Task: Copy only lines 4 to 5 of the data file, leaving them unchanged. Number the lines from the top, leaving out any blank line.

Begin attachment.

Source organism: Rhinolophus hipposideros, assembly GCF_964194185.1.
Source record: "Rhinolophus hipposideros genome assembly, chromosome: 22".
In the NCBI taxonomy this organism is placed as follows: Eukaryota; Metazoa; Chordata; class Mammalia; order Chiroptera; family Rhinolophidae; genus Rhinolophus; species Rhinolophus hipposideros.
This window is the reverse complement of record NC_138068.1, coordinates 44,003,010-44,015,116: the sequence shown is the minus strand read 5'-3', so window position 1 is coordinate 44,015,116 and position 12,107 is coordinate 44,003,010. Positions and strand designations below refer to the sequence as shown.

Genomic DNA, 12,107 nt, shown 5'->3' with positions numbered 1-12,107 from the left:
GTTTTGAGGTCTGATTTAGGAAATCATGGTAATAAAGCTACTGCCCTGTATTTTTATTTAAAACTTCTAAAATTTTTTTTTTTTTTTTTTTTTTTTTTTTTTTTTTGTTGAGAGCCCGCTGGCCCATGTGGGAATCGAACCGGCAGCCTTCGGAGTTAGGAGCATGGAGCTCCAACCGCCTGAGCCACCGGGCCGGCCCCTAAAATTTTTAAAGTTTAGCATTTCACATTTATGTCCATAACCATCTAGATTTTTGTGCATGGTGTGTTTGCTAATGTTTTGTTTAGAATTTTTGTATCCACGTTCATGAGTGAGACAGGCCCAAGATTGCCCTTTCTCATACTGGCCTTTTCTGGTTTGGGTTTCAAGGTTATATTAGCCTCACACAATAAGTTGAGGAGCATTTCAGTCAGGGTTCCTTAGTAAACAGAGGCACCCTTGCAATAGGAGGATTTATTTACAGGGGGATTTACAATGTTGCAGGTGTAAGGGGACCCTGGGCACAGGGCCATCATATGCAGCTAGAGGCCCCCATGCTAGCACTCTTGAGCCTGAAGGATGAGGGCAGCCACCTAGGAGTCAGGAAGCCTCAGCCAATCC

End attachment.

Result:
This window is the reverse complement of record NC_138068.1, coordinates 44,003,010-44,015,116: the sequence shown is the minus strand read 5'-3', so window position 1 is coordinate 44,015,116 and position 12,107 is coordinate 44,003,010. Positions and strand designations below refer to the sequence as shown.

Genomic DNA, 12,107 nt, shown 5'->3' with positions numbered 1-12,107 from the left: